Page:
Presidential powers; declaration of a state of emergency. Petitioners contend that the President unlawfully exercised her powers when she declared a state of emergency in the provinces of Maguindanao and Sultan Kudarat and the City of Cotabato. The President’s call on the armed forces to prevent or suppress lawless violence springs from the power vested in her under Section 18, Article VII of the Constitution. While it is true that the Court may inquire into the factual bases for the President’s exercise of the above power, it would generally defer to her judgment on the matter. It is clearly to the President that the Constitution entrusts the determination of the need for calling out the armed forces to prevent and suppress lawless violence. Unless it is shown that such determination was attended by grave abuse of discretion, the Court will accord respect to the President’s judgment. Here, petitioners failed to show that the declaration of a state of emergency as well as the President’s exercise of the “calling out” power had no factual basis. They simply alleged that, since not all areas under the ARMM were placed under a state of emergency, it follows that the take over of the entire ARMM by the DILG Secretary had no basis too. Datu Zaldy Uy Ampatuan, et al. v. Hon. Ronaldo Puno, et al., G.R. No. 190259. June 7, 2011.
Presidential powers; calling-out power. Petitioners contend that the President unlawfully exercised emergency powers when she ordered the deployment of AFP and PNP personnel in the Provinces of Maguindanao and Sultan Kudarat and the City of Cotabato. The Supreme Court held that such deployment is not by itself an exercise of emergency powers as understood under Section 23 (2), Article VI of the Constitution. The President did not proclaim a national emergency, only a state of emergency in the three places mentioned. And she did not act pursuant to any law enacted by Congress that authorized her to exercise extraordinary powers. The calling out of the armed forces to prevent or suppress lawless violence in such places is a power that the Constitution directly vests in the President. She did not need a congressional authority to exercise the same. But, apart from the fact that there was no such take over to begin with, the SC held the imminence of violence and anarchy at the time the President issued Proclamation 1946 was too grave to ignore and as a result, the President had to act to prevent further bloodshed and hostilities in the places mentioned. Progress reports also indicated that there was movement in these places of both high-powered firearms and armed men sympathetic to the two clans. Thus, to pacify the people’s fears and stabilize the situation, the President had to take preventive action. She called out the armed forces to control the proliferation of loose firearms and dismantle the armed groups that continuously threatened the peace and security in the affected places. Datu Zaldy Uy Ampatuan, et al. v. Hon. Ronaldo Puno, et al., G.R. No. 190259. June 7, 2011.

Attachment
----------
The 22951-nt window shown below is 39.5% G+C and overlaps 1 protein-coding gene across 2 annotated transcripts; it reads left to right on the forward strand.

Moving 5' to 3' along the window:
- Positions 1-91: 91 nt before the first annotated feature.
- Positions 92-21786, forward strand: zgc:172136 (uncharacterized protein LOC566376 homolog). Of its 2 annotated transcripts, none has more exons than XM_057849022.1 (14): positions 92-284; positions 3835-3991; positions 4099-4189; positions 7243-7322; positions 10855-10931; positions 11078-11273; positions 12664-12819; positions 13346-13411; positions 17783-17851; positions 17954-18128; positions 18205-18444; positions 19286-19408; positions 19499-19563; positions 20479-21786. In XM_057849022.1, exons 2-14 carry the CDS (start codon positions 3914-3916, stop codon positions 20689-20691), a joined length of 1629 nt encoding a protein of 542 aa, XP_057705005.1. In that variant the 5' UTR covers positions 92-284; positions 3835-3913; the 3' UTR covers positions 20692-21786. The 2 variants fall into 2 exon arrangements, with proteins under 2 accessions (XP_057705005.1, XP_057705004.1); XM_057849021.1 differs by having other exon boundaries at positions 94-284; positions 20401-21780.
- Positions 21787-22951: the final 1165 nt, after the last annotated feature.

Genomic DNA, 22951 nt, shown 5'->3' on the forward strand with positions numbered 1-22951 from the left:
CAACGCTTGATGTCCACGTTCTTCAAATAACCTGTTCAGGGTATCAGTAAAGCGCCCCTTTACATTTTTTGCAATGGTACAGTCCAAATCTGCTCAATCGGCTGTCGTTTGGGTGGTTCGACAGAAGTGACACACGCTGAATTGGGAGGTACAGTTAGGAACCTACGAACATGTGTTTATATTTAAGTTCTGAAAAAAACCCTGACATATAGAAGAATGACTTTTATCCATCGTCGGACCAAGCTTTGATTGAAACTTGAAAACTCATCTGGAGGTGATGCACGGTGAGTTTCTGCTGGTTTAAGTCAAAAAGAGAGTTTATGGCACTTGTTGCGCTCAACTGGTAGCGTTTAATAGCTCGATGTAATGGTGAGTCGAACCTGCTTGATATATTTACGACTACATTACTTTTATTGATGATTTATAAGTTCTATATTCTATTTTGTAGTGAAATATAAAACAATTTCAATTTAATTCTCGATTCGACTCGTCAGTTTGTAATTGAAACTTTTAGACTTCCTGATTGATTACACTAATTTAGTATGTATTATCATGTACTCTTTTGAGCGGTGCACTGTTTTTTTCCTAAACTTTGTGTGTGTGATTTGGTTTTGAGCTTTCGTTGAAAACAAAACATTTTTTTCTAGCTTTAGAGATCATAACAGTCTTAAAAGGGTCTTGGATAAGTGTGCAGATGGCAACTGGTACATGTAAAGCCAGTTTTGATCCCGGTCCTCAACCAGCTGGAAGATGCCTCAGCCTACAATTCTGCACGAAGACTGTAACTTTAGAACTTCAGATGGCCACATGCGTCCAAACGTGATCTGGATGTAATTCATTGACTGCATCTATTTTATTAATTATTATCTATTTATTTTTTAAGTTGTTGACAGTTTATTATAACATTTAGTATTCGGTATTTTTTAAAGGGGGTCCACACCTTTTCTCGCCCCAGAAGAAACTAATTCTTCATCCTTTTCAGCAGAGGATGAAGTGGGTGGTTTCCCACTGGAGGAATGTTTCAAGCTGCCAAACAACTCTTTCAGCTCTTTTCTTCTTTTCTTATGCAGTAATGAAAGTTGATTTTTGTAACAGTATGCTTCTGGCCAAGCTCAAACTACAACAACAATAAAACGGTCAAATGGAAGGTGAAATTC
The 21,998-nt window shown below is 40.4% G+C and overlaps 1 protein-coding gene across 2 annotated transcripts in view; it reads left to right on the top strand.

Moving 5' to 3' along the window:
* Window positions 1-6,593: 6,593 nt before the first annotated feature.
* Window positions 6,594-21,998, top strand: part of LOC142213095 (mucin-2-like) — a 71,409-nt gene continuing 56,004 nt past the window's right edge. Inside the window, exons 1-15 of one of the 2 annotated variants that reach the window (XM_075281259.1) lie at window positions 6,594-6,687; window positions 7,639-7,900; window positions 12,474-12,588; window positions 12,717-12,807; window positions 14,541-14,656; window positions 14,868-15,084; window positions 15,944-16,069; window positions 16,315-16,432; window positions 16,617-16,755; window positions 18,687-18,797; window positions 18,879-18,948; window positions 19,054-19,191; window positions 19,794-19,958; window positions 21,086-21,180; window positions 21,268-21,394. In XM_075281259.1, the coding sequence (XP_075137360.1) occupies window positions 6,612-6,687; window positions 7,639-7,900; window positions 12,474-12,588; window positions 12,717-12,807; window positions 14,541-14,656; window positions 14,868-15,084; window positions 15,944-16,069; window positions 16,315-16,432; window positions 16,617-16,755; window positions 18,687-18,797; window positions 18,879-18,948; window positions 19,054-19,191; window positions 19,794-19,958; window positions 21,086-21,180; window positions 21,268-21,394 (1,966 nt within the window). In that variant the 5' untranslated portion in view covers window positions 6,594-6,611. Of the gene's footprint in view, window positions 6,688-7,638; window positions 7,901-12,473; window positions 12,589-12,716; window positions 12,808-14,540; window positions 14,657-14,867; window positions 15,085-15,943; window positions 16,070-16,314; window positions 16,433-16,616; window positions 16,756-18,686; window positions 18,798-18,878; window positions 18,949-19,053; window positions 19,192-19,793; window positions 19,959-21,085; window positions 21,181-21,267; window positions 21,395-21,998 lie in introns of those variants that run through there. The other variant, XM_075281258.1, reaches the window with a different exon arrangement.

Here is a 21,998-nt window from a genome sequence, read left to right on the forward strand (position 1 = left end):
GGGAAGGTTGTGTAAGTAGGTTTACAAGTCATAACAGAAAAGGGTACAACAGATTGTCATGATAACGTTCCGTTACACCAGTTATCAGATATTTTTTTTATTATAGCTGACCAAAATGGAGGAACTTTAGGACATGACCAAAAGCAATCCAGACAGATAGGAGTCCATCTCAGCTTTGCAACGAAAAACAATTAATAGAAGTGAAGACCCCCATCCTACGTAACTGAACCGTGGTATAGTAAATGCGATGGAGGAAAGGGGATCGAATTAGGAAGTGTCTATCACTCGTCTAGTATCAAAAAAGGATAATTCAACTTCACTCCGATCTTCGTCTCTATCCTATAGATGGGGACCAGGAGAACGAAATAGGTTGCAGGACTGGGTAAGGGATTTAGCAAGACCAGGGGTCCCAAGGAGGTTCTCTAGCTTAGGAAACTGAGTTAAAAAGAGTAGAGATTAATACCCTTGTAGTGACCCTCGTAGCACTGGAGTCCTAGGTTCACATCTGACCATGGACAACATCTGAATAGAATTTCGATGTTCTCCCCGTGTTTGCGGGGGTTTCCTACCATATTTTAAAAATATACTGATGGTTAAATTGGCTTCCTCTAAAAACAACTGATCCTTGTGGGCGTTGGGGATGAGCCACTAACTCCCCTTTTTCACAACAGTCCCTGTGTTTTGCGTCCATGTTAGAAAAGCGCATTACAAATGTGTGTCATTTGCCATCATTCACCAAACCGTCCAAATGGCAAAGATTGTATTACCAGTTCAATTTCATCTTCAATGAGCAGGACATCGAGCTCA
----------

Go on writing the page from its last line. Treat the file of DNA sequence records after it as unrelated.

Right to fair trial v. freedom of the press. On the possible influence of media coverage on the impartiality of trial court judges, the Court found that prejudicial publicity insofar as it undermines the right to a fair trial must pass the “totality of circumstances” test, applied in People v. Teehankee, Jr. and Estrada v. Desierto, that the right of an accused to a fair trial is not incompatible to a free press, that pervasive publicity is not per se prejudicial to the right of an accused to a fair trial, and that there must be allegation and proof of the impaired capacity of a judge to render a bias-free decision. Mere fear of possible undue influence is not tantamount to actual prejudice resulting in the deprivation of the right to a fair trial. Re: Petition for radio and television coverage of the multiple murder cases against Maguindanao Governor Zaldy Ampatuan, et al., A.M. No. 10-11-5-SC/A.M. No. 10-11-6-SC/A.M. No. 10-11-7-SC. June 14, 2011.
Local Government Code